The Hammond organ is 75 this year. The classic Hammond B3 model has had an illustrious half century and the story of jazz is studded with famous practitioners. Since the B3 came off the production line in the 1970s it has been replaced by clone-wheel models using advanced sound modeling technology, which have the advantage of being much easier to transport than the 250kg B3 and accompanying rotor speaker. Importantly, as the B3 becomes a museum piece the sound thankfully remains, and trios like Organamix keep a long tradition alive which began with Wild Bill Davis at the beginning of the 1950s.
Groovin' at Groove Junction captures the trio, nominally led by veteran pianist/organist Jeremy Monteiro, in a live setting in Kuala Lumpar running through a set of standards with great aplomb. Although Monteiro is known as a pianist, here he returns to his roots as he started out teaching Hammond over thirty years ago; there are few signs of rust.
The first two numbersWes Montgomery's "Fried Pies" and Joe Zawinul's hit "Mercy, Mercy,Mercy"throw talented guitarist Andrew Lim into the spotlight, with Monteiro and drummer Hong taking a supporting role. Lim captures the same easy grace and bluesy twang of Montgomery without falling into the trap of imitation. His playing is clean and linear and veers more towards 1960s-era Grant Green.
Luis Bonfa's much covered "Black Orpheus" (Manha De Carnaval) begins with another lovely extended statement from Lim, which teases the melody over gently bubbling Hammond and Hong's light touch on the drums. Monteiro plays a beautifully measured solo which meanders happily, gaining in potency and volume before leaving the stage all to Hong whose solo is in keeping with the grace of the composition. Lim returns to the head and Monteiro closes out with church-like reverence.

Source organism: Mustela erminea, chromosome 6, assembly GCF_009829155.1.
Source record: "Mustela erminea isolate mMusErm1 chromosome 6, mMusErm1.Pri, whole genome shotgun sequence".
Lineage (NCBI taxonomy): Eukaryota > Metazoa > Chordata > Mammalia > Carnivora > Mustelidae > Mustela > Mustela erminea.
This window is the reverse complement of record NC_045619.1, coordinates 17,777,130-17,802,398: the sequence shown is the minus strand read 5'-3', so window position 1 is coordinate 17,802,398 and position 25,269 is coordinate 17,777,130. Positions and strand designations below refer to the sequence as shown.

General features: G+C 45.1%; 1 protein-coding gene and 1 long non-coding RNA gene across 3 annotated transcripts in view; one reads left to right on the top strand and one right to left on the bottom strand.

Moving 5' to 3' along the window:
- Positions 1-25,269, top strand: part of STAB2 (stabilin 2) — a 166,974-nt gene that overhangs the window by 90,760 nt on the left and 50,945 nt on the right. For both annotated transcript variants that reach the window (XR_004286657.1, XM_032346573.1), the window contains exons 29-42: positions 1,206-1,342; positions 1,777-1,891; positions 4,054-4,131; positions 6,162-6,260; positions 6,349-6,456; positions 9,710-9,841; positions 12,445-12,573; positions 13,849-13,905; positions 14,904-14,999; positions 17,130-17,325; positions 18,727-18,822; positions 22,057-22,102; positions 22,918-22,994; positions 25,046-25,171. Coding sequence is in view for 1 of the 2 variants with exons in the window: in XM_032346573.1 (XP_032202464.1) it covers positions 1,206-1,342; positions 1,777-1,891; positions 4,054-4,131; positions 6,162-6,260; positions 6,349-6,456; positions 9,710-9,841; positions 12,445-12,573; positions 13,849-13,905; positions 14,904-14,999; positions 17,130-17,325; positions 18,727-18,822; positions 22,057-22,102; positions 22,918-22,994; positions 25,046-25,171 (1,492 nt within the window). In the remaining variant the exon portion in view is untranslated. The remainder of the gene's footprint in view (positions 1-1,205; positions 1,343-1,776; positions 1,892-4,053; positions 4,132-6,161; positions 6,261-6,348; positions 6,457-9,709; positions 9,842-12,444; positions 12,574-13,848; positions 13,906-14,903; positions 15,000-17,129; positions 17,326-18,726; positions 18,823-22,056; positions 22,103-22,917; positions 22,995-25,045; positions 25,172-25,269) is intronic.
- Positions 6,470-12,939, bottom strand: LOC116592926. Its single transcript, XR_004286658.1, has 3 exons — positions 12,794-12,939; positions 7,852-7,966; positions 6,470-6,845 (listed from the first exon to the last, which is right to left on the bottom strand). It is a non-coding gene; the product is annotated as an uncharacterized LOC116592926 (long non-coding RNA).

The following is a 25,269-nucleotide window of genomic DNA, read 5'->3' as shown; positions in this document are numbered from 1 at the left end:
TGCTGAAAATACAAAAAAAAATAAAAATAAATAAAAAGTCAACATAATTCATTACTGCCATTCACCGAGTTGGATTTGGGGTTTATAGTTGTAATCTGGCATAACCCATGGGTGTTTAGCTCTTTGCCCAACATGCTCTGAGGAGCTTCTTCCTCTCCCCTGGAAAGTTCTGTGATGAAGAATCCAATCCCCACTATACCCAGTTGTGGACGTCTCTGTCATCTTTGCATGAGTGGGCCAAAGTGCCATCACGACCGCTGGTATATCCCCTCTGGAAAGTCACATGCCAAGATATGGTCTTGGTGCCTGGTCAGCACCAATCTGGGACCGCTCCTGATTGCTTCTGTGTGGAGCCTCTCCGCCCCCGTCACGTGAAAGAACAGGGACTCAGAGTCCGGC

Raising the temperature a touch, Lou Donaldson's classic "Alligator Boogaloo" first recorded on Blue Note in 1967brings the best out of the trio with the most animated playing on the album from both Monteiro and Lim. Monteiro' solo in particular bears favorable comparison with the original by Hammond maestro Dr. Lonnie Smith.
This is Monteiro's 26th album in a career spanning 30-plus years, and on occasion he has been known to stretch his vocal chords. On "I'm Old Fashioned" by Johnny Mercer and Jerome Kern, Monteiro reveals his talent as a singer as the trio really swings.
An enjoyable set is rounded off with Bobby Hebb's "Sunny." Lim's guitar evokes Montgomery (who also recorded this song) on the intro before Monteiro stretches out on an upbeat solo of verve and passion which stirs the crowd.
Conceived very much as a group of equal billing, Organamix is the latest in a long line of Hammond-based groups which stretches from Wild Bill Davis, through Jimmy Smith, Jack McDuff and on down to today's practitioners like Joey DeFrancesco and Jeppe Tuxen. To that list add Monteiro, and his partners Lim and Hong.
Fried Pies; Mercy Mercy Mercy; Black Oroheus (Manha De Carnaval); Alligator Boogaloo; I'm Old Fashioned; Sunny.
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